Lost Hope by Justin D. Hill. A Warhammer 40,000 Ursarkar Creed short story, originally appearing in the Legends of the Dark Millennium: Astra Militarum anthology, published November 2015. Approx. 30 pages.
The recent Astra Militarum anthology features a trilogy of Creed shorts from Justin D. Hill, including the recently reviewed Last Step Backwards, and two new ones. Lost Hope is the first of those two.
In Lost Hope, General Creed finds himself in a tough place; Cadian High Command is pressuring him to wrap up his campaign, and he is finding himself low on troops, with no replenishment forces being offered. Conferring with his stalwart aide, Colour Sergeant Jarran Kell, Creed comes up with a plan. In-system is a frozen penal planet known as Lost Hope - what better source for new troops to bolster the ranks? And so, Creed and his command staff head off to size up and sign up their new soldiers.
There is a promethium mining operation on Lost Hope, using the prisoners as labor. This operation is run by a connected family with supposed ties to former rogue traders. As is necessary in a story like this; there is conflict, there is battle, there is a resolution of sorts. It is just that kind of short, fun actioner.
Justin D. Hill is hitting a nice stride in this, his second Creed short. He is really making Creed his own character. All aspects of the story are improved a bit from Last Step Backwards; the dialogue is less silly and awkward, and the two main characters - Creed and Kell, are fleshed out better as they are thrust to the fore. Creed is still a huffing, puffing, stomping, lho-stub chomping 40K Teddy Roosevelt, leading men to their deaths and winning the hearts and minds of hardened criminal by simple act of being himself. Kell snatches all the comedic moments with his dry crankiness, playing dutiful straight man to Creed's roaring, testosterone-charged grizzle bear persona.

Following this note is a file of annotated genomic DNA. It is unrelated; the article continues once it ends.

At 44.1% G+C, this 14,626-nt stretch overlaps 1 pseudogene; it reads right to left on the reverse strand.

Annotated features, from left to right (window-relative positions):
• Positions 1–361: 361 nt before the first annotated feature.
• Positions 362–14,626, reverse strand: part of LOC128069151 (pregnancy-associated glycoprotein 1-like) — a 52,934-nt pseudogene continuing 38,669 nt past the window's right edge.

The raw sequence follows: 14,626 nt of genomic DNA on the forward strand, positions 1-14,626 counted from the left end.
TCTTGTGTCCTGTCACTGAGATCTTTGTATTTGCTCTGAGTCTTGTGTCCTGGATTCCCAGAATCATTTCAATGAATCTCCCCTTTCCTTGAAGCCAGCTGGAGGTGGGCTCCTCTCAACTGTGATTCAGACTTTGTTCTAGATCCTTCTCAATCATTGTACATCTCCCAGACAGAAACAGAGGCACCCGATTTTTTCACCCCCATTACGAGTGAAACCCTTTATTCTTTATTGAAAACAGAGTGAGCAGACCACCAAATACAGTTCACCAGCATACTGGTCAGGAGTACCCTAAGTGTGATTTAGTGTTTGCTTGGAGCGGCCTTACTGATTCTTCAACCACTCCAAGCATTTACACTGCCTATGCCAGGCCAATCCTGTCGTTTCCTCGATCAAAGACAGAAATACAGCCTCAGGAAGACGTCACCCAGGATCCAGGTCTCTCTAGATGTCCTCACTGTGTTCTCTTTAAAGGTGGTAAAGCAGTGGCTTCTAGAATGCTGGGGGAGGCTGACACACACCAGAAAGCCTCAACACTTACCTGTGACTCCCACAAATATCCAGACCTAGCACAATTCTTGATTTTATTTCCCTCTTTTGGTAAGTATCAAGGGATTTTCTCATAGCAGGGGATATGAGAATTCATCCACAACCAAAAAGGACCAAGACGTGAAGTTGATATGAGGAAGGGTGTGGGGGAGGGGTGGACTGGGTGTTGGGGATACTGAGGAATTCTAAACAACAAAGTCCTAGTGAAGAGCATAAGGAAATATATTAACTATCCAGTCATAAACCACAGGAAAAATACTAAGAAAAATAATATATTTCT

The world building is effective, and the depictions of weaponry are accurate and exciting. The action is a high point here. In a situation where the universe's two most abundant sources of cannon fodder - Imperial Guard and Chaos Cultists - clash together, the result is pulpy, juicy, squishy, and visceral.
Secondary and tertiary characters are relatively bare bones. We get a name, a look, and a trait to remember them by. Some of the command staff, and a few of the prisoners we meet look to be interesting.
The dialogue here is a step up from Last Step Backwards, but it is still a stew of motivational one-liners, declarations, battle cries, and threats. Then again, that's all you really need.
Another high point here: in a few well-placed flashbacks, we glimpse a look back at Creed's childhood. These are nicely done moments.
All in all, a nice little action-packed tale that makes for a great afternoon read.
Here's what it is:
General Creed looks to recruit some convicts and gets into a tussle. Great action. That's it in a nutshell.
A nice little snippet from Raymond Swanland's great commissar print (is that supposed to be Yarrick?). Very, very nice indeed.
Cover Final Score: